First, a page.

Jacobs Scholars Make their Mark in the Future of Engineering
|New and current UC San Diego Jacobs School Scholars are using four-year scholarships to enhance their engineering studies and careers.|
San Diego, CA, September 30, 2009 --Jennifer Fang learned her first programming language, Visual Basic, in the third grade. Since then she has honed her programming skills and is entering UC San Diego’s Jacobs School of Engineering this fall as a freshman computer science major, with an emphasis on bioinformatics.
“I chose to specialize in bioinformatics because I want to apply my computer science knowledge to the biomedical field,” said Fang, who came to UCSD from Thousand Oaks, Calif. “I chose UCSD because it is a nationally renowned research university and has highly ranked biological science and computer science programs.”
Fang has an extra bonus during her time at UC San Diego – through the Jacobs School Scholars program, she will have her full tuition plus room and board paid for over the next four years. The Jacobs School Undergraduate Scholar program selects students for their outstanding academic achievement, extraordinary leadership and commitment to their community.
The Jacobs School Scholars program – the highest award the Jacobs School can bestow upon a student – was established in 2000 through a generous gift from former Jacobs School professor and Qualcomm co-founder Irwin Jacobs and his wife Joan.
Although the most competitive high school students apply to UCSD, many ultimately choose to attend other universities because they are offered more appealing financial incentives. Through the Jacobs Scholars program, the Jacobs School can offer more competitive financial packages and attract and enroll the most promising future engineers.
Besides Fang, other Jacobs Scholars this year are Michael Adsit (aerospace engineering), Alex Chan (electrical engineering), Thomas Chew, (chemical engineering), Linda Ding (bioengineering), Benjamin Ellis (computer science), Nicole Lim (bioengineering) and Philip Loury (bioengineering).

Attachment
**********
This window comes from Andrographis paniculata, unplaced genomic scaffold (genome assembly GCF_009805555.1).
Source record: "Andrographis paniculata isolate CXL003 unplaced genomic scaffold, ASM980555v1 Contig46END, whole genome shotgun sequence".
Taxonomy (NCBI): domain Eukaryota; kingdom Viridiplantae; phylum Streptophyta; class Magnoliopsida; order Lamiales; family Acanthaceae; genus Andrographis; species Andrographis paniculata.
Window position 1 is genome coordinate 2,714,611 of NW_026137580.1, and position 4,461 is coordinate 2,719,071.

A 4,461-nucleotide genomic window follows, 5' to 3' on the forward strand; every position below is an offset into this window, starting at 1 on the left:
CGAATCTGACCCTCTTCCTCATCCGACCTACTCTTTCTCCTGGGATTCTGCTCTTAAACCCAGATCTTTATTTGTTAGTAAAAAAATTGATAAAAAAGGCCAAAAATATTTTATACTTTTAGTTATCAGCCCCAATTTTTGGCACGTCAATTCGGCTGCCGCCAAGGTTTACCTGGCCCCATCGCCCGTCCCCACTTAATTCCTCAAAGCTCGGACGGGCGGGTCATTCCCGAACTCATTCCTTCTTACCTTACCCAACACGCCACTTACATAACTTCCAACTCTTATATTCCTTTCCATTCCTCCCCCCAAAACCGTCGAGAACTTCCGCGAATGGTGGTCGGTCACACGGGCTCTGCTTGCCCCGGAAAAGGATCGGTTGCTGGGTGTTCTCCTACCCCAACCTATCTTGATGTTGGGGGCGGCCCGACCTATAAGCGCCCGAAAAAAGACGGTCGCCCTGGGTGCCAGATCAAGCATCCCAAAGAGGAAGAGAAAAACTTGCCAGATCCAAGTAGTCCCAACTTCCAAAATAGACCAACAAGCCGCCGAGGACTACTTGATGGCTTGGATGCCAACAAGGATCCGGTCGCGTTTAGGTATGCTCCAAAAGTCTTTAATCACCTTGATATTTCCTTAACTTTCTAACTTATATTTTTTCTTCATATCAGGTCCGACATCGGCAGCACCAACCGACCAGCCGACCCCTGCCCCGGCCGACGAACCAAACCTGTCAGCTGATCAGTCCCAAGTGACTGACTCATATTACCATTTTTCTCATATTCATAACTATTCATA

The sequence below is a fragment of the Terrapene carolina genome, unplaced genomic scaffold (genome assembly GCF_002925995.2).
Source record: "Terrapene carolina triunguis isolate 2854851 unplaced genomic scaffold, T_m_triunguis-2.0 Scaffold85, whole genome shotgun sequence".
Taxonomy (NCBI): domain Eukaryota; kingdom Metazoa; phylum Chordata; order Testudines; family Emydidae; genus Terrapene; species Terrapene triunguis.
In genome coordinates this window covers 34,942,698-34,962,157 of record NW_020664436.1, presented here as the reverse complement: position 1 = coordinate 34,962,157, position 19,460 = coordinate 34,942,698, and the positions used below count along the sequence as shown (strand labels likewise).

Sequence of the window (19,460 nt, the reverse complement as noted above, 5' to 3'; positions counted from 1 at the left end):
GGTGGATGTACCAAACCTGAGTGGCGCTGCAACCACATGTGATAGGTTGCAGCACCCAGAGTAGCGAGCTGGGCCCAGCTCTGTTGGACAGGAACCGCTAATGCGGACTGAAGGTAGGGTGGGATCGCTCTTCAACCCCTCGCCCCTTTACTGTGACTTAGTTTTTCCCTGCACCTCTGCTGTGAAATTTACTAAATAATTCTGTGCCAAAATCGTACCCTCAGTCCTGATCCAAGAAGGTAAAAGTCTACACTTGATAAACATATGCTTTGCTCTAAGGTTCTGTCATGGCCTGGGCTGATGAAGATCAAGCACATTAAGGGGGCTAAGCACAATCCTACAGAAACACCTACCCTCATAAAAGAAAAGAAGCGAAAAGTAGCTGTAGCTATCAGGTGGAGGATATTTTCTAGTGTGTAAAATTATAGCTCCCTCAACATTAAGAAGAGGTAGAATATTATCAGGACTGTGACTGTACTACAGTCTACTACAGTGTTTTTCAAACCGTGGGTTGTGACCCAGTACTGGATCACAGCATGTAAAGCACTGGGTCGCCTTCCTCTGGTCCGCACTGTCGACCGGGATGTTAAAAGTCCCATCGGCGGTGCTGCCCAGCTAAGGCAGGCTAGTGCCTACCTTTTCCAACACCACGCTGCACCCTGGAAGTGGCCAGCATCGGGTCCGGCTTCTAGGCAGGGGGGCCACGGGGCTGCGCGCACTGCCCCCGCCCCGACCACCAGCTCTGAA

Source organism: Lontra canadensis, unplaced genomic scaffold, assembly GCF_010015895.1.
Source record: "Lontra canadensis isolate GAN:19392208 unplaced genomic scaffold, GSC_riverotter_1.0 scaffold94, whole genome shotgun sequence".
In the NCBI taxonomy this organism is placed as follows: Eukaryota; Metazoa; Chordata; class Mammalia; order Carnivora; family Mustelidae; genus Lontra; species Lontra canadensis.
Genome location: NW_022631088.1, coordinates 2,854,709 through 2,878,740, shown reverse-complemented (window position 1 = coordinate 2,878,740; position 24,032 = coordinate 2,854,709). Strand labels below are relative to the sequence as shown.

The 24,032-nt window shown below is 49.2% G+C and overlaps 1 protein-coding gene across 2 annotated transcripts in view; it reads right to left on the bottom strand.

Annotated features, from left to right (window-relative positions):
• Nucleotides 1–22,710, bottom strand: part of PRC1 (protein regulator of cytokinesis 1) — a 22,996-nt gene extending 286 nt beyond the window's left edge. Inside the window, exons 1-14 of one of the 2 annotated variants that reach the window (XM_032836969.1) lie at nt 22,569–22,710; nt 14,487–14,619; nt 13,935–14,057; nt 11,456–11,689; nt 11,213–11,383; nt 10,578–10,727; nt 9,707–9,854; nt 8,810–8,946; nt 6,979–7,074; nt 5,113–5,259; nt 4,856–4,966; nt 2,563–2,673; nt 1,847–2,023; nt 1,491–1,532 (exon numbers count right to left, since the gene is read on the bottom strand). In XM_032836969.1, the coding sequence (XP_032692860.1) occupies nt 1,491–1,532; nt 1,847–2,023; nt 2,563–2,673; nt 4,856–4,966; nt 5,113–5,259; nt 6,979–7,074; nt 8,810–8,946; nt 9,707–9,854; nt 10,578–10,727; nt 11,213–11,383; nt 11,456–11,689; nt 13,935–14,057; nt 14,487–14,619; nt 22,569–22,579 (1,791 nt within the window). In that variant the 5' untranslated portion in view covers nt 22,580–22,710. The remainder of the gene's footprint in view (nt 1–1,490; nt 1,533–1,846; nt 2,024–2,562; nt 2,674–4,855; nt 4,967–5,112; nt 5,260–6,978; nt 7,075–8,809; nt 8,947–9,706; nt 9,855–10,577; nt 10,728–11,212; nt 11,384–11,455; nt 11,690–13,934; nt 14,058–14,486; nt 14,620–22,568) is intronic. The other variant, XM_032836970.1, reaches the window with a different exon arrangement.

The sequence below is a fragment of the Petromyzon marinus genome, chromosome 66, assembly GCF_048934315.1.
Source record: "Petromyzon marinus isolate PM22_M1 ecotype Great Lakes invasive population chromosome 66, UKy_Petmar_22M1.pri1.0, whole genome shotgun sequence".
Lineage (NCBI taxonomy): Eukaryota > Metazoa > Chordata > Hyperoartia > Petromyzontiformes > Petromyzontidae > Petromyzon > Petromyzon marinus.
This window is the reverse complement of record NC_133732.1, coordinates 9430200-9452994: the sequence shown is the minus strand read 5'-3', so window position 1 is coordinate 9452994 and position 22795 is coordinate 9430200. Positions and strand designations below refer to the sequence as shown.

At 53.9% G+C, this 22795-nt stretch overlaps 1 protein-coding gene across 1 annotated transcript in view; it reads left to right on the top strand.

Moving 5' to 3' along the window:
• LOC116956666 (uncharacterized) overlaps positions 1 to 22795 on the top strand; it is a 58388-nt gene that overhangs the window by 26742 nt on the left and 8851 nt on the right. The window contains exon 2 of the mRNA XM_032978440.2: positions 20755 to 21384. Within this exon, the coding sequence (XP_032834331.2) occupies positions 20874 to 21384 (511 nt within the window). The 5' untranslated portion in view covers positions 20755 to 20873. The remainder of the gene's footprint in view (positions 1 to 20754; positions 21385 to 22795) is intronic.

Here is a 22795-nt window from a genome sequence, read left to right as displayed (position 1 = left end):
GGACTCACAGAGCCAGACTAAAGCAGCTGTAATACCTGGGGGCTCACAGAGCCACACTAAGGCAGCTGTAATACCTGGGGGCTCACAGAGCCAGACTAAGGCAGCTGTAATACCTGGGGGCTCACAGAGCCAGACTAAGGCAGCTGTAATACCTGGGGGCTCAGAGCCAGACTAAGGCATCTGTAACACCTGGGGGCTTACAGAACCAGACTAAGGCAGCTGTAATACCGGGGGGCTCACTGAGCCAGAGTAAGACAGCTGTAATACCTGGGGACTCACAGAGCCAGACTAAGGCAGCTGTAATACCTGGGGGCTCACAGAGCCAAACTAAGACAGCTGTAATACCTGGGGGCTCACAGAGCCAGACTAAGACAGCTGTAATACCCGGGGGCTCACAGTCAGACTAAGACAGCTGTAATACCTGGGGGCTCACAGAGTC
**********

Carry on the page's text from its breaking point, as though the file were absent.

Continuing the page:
Fang said being a Jacobs Scholar will provide her with the skills necessary to succeed as an engineer.
“The opportunity of being a Jacobs Scholar will also broaden my perspective and give me greater insight on how to be a more knowledgeable, well-rounded member of society,” she said. “Combining my knowledge from computer science and bioinformatics, I plan to improve and create new medical software, allowing doctors and researchers both to more easily record and organize data, diagnose diseases, and treat patients.”
|Jacobs Scholar Nicole Lim hopes to make a difference in the growing field of bioengineering.|
“I want to make a difference,” she added. “I want to create huge waves with my own tiny ripple.”
Philip (PJ) Loury, who graduated valedictorian from Lynbrook High School in San Jose, Calif., was inspired to become an engineer through the UCSD California State Summer School for Mathematics and Science (COSMOS) last summer. COSMOS is a four-week residential summer program open to high school students who have demonstrated interest and achievement in math and science.
“The one-month experience taught me what an important role engineers play in our society,” Loury said. “I chose to become a bioengineer because of my interest in both engineering and physiology, and because this engineering discipline focuses on improving people’s health. It’s exciting that bioengineers are continuing to discover new applications for technology in medicine. UCSD offers an excellent engineering program with a strong biotech sector in the San Diego area, so the university was a natural choice for me.”
Loury said the Jacobs Scholar program will provide him with the unique opportunity to work with and learn from experts at the forefront of the biotech industry, while also giving him access to research and internship opportunities.
“This summer I had an amazing experience as a research and development intern at a biomedical device start-up,” he said. “I hope to continue to do research as an undergrad, and my goal is to translate my familiarity in the lab into a job opportunity after college. Being a Jacobs Scholar will put me on the fast track towards my dream career as a leader in the Biotech industry.
“I hope to contribute to advances in biotechnology that will lend themselves to more novel approaches to medicine in order to better confront difficult to treat afflictions like cancer, genetic disorders, and degenerative diseases,” Loury added.
Alex Chan, whose father was an electrical engineer, said it was natural for him to choose that field of engineering. The Del Mar native, who graduated from Torrey Pines High School, said the Jacobs School’s Teams in Engineering Services (TIES) program also hooked him on UCSD and on an engineering career. Under the TIES program, multi-disciplinary teams of UCSD students design, build and deploy projects that solve technology-based problems for community partners.
Meanwhile, Chan said being a Jacobs Scholar will give him a network of likeminded individuals he can share ideas with. “Engineering is an integral part for our lives,” he said. “It will be interesting to see how we can further develop this field.”